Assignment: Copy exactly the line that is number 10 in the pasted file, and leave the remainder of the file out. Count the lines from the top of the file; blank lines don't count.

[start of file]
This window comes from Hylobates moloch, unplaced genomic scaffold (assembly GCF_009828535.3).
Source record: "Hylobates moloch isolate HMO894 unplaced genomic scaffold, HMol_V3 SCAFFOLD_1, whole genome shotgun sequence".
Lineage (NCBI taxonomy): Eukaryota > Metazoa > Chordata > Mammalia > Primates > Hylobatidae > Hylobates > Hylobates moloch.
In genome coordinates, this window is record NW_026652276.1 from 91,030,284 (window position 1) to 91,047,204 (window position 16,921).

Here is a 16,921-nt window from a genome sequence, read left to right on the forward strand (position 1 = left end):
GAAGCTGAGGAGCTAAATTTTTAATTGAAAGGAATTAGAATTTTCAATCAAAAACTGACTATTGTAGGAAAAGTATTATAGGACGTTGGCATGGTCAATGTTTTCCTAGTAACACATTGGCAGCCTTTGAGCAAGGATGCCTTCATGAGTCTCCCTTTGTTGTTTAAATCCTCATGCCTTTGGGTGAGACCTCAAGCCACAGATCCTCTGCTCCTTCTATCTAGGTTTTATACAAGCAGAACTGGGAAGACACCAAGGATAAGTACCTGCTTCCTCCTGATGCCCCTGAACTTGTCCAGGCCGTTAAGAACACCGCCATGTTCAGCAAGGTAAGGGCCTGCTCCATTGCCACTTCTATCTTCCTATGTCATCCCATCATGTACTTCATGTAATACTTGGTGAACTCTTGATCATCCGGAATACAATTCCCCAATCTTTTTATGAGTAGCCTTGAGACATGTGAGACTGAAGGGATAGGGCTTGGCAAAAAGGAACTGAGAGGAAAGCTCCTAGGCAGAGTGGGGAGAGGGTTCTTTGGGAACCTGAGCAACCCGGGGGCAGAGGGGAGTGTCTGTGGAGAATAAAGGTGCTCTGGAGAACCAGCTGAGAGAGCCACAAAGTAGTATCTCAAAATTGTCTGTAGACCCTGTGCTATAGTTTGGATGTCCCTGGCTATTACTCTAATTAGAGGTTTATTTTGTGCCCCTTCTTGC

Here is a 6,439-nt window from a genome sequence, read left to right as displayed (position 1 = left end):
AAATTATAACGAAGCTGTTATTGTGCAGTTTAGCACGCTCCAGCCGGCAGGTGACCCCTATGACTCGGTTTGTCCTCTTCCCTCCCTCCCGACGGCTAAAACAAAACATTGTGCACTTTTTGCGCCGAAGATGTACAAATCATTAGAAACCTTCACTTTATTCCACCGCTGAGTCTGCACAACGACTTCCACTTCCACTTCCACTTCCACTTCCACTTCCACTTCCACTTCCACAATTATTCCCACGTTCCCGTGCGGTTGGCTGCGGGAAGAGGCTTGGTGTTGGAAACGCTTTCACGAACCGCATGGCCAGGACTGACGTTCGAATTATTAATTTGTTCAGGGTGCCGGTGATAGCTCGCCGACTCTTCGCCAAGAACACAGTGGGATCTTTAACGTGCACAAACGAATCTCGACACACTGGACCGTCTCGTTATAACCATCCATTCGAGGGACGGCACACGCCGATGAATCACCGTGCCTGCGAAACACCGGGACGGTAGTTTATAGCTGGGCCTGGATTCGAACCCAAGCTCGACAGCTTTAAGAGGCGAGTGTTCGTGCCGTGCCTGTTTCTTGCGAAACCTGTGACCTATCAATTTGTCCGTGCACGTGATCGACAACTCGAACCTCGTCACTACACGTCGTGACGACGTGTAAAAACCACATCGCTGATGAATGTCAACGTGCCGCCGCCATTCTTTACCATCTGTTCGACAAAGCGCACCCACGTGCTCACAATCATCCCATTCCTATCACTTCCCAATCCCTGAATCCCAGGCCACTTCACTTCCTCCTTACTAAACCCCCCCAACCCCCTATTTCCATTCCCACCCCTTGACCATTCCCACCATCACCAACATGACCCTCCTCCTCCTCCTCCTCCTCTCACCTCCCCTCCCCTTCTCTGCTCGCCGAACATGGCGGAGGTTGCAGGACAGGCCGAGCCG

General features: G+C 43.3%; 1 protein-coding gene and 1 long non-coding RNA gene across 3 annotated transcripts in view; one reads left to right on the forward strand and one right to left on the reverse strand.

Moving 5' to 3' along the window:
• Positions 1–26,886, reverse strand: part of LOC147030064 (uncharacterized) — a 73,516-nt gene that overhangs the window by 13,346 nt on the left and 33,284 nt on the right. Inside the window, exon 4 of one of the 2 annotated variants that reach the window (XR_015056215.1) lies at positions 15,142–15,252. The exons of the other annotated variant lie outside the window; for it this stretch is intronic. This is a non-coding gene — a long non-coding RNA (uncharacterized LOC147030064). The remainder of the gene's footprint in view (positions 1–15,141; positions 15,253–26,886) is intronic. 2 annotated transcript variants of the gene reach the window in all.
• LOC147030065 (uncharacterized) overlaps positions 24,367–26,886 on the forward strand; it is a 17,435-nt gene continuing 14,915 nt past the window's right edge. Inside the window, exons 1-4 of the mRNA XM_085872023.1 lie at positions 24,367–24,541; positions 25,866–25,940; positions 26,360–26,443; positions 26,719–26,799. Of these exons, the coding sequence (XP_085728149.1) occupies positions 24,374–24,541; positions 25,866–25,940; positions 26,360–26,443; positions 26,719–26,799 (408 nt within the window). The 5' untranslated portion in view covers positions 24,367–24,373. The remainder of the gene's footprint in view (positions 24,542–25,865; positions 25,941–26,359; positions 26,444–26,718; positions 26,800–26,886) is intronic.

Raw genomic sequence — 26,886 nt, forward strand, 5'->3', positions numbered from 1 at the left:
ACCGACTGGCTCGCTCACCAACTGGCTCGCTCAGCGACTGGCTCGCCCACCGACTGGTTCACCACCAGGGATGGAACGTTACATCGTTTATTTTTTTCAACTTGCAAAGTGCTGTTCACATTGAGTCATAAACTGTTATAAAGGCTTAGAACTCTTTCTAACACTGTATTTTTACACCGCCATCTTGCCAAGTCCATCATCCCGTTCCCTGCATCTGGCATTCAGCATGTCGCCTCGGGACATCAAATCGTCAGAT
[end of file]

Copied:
Moving 5' to 3' along the window: